8) Potatoes, not pancakes as was once believed, enabled the Prussian kingdom survive the Seven Years War, 1756 – 1763. Invading armies destroyed the crops that grew above ground, such as wheat, but couldn’t find the potatoes lurking underground. The Prussian peasants simply waited for the marauders to leave, dug up the potatoes, ate them, and survived.

9) However, you cannot hide waffles or even hot dogs in the ground for any length of time and expect to find them edible. Which is why peasants never planted waffles.

10)) The Seven Years War of tidbit 8) fame really did take seven years.

11) However, the Hundred Years War, which ran from 1337-1453, took 116 years.

12) Similarly, Panama hats do not come from Panama.

13) They come from Ecuador.

14) Ecuador is not that far from Chile.

15) In Chile. It is impolite to eat using your hands.

16) So if you are carrying a potato in your Panama hat, because you never know when a ruffian soldier frisks you for a loaf of rye bread, be sure to eat it with a fork.

17) It might be hard to eat a raw potato with a fork. Eating mashed potatoes would be easier.

18) However, your Chilean friends will think that coming to their houses with mashed potatoes on your head is also impolite. And they will tell you so.

19) However, your Chilean hosts might forebear from social criticism if you are a vampire doctor.

20) It’s all so confusing. It’s why we have etiquette experts.

– Chef Paul

4novels

My cookbook, Eat Me: 169 Fun Recipes From All Over the World,  and novels are available in paperpack or Kindle on amazon.com

As an e-book on Nook

or on my website-where you can get a signed copy at: www.lordsoffun.com

Categories: Uncategorized | Tags: , , , , , , , , , , , , , , , , , , , , , , , , , , , , , | Leave a comment

Tomato Drop Soup

American Soup

TOMATO DROP SOUP

INGREDIENTS

1 10.75 ounce can condensed tomato soup
10.75 ounces of any water from tap to bottles from Norwegian glaciers
1/2 teaspoon Vegetable MagicTM spice
1/2 teaspoon garlic salt
2 large eggs
3/4 cups Monterey Jack cheese

PREPARATION

Pour condensed soup in pot. (This is easy on a planet with gravity.) Fill empty tomato can with water. Pour water into pot. Sprinkle in vegetable spice and garlic salt. Stir and heat at medium-to-high temperature. Add the eggs as soon as the soup looks like it’s fixing to boil. For consistency’s sake, make sure you break the yolks after you put them in. Stir in the cheese.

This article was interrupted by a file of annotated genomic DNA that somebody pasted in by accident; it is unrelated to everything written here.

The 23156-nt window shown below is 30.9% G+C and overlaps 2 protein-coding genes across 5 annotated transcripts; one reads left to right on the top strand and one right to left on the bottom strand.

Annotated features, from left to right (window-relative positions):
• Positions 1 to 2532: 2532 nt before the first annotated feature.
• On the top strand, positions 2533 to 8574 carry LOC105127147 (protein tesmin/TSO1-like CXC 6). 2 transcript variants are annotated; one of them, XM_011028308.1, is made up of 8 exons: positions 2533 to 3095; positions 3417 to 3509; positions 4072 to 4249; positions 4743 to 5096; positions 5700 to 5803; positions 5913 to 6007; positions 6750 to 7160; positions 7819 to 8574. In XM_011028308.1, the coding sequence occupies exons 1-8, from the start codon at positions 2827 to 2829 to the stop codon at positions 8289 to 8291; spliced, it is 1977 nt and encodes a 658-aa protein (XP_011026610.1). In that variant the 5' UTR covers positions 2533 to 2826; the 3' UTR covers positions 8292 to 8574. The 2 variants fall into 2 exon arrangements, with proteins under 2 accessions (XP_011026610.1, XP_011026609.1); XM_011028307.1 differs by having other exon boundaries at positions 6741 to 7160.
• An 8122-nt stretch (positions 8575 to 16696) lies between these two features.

Soup is ready to serve when egg yolks are done and cheese is melted. This is so easy. Try it.

TIDBITS

1) This dish is called “Tomato Drop Soup” because you could drop everything into the tomato soup base. I do not, however, recommend dropping the raw eggs into the soup at any great height. Hot soup does nasty things to your skin when it splatters onto you.

2) The cans listed at 10.75 used to be 11 ounces. They might have been 12 ounces at one point. Soup companies and canners in general often prefer to shrink their products rather than raise prices. Fine, but we recipe writers and readers hate this practice.

3) Now that I’m in a slightly foul mood, let me rant about the chickens’ complete inability to lay even the simplest of fractional eggs such as 1/2. I might have made this recipe with 1 1/2 eggs, but the lazy chickens pig-headedly lay entire eggs.

4) When my mother was a young girl, her mother raised chickens. Often Grandma would let the chickens peck for their own food in the backyard lawn. Since the grass was normally too high for the chickens, Grandpa would cut half the lawn one week, as that was all the lawn the chickens needed to inspect, and half the next week. Mom grew up thinking that’s how everyone mowed their lawns.

5) Once rain water got into the chicken feed. The feed fermented. The chickens ate the fermented feed. The chickens got drunk and staggered around, often falling. That would have been something to see.

6) I wonder if that counts as marinating the chickens.

– Chef Paul

4novels

My cookbook, Eat Me: 169 Fun Recipes From All Over the World,  and novels are available in paperpack or Kindle on amazon.com